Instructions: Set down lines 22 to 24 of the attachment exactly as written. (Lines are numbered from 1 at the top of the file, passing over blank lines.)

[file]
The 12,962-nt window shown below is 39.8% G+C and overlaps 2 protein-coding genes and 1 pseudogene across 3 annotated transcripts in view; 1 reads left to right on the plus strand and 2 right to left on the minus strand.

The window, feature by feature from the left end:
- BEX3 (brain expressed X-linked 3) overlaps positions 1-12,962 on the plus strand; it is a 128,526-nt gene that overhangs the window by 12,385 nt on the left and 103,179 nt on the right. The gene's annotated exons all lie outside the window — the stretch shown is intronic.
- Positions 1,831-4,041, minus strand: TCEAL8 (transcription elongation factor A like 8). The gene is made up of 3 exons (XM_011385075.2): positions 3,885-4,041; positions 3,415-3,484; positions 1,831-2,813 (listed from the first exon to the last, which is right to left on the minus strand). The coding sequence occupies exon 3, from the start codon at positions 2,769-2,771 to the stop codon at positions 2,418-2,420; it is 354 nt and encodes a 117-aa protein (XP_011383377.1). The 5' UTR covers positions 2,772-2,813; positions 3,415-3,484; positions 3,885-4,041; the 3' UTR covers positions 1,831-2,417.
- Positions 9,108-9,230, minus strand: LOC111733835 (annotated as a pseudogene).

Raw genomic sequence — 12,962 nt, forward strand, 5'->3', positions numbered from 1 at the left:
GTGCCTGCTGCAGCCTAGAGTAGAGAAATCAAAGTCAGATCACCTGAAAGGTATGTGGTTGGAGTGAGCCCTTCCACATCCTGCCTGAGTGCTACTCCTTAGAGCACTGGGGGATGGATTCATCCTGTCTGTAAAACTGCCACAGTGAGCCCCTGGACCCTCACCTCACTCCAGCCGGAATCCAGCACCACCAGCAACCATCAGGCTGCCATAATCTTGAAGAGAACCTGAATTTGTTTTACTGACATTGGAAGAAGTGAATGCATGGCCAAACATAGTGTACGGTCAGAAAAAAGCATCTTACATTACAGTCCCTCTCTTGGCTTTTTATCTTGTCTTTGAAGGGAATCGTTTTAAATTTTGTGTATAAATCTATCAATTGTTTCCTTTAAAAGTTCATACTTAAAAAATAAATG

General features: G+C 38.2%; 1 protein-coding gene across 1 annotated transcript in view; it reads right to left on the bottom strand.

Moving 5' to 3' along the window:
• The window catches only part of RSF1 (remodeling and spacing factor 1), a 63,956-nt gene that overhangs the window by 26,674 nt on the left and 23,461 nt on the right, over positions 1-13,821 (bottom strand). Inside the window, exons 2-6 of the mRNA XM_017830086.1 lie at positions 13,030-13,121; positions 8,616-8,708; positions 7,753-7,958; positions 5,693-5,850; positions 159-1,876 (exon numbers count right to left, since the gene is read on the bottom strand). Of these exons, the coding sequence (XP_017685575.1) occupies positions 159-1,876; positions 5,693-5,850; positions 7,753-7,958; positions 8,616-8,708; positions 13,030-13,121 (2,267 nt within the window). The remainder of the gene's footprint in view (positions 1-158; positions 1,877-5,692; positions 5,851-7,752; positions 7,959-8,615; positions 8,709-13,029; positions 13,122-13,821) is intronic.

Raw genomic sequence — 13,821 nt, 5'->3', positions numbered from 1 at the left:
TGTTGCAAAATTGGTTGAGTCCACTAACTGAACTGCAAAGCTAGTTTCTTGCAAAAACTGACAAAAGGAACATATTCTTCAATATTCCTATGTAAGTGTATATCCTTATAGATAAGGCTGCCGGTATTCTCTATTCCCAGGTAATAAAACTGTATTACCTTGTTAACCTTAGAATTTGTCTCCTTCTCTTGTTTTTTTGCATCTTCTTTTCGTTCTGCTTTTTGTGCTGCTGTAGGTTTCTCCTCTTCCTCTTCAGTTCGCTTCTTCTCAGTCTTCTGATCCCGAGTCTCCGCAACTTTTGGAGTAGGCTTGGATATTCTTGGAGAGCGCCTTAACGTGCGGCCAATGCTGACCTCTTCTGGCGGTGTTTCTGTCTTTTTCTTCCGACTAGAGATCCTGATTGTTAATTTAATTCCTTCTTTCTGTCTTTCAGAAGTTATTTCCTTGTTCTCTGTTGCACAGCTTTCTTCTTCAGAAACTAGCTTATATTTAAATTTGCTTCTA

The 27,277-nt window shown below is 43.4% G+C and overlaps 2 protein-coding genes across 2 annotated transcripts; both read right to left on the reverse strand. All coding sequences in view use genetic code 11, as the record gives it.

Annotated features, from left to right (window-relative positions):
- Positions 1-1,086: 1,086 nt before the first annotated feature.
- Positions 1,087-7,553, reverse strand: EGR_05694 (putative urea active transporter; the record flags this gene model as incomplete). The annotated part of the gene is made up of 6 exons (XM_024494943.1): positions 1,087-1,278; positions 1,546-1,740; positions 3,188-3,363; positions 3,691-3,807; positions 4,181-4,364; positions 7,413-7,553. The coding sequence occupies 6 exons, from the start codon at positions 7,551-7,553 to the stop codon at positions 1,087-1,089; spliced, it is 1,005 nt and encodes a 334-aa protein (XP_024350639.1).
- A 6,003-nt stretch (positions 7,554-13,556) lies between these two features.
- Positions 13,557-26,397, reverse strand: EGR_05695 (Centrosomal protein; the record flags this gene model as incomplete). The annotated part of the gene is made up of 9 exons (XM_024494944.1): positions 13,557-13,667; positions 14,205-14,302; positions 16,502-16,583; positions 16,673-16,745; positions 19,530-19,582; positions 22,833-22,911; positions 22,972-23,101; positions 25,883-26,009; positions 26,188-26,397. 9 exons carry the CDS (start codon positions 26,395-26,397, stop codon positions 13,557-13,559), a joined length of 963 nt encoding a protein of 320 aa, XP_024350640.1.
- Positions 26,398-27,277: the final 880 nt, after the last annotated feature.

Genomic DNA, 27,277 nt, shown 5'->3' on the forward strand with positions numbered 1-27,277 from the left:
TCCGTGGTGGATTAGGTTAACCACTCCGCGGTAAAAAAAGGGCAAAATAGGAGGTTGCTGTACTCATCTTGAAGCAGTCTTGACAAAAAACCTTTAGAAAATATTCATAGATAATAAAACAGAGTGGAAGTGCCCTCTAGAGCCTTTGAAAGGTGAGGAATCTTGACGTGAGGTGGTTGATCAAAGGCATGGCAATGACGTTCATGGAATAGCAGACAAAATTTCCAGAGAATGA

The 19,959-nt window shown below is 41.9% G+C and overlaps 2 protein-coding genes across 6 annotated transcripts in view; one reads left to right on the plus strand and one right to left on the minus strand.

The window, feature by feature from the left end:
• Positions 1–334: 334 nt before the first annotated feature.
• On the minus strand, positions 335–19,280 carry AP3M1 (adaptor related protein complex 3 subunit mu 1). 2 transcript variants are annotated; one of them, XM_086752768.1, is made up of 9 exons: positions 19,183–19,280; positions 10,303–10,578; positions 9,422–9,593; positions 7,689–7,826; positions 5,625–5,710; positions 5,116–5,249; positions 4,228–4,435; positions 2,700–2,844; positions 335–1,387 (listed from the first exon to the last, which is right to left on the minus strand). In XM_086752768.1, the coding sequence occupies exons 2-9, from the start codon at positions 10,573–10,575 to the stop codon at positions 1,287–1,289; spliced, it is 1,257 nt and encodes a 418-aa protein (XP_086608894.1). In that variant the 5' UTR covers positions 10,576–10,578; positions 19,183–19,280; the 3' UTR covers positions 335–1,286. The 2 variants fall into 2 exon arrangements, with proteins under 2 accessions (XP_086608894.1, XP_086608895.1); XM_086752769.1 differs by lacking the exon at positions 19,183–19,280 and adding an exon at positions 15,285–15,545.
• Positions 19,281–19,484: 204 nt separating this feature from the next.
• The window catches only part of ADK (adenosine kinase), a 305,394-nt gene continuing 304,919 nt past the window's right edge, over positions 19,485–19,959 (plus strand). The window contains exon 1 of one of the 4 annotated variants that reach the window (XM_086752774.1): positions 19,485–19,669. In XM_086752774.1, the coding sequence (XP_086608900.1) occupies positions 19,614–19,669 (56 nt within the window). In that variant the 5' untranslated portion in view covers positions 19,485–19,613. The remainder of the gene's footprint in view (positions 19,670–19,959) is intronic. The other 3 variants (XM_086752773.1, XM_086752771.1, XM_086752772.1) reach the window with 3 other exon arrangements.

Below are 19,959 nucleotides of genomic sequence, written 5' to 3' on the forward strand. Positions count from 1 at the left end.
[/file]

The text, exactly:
The 19,959-nt window shown below is 41.9% G+C and overlaps 2 protein-coding genes across 6 annotated transcripts in view; one reads left to right on the plus strand and one right to left on the minus strand.

The window, feature by feature from the left end:
• Positions 1–334: 334 nt before the first annotated feature.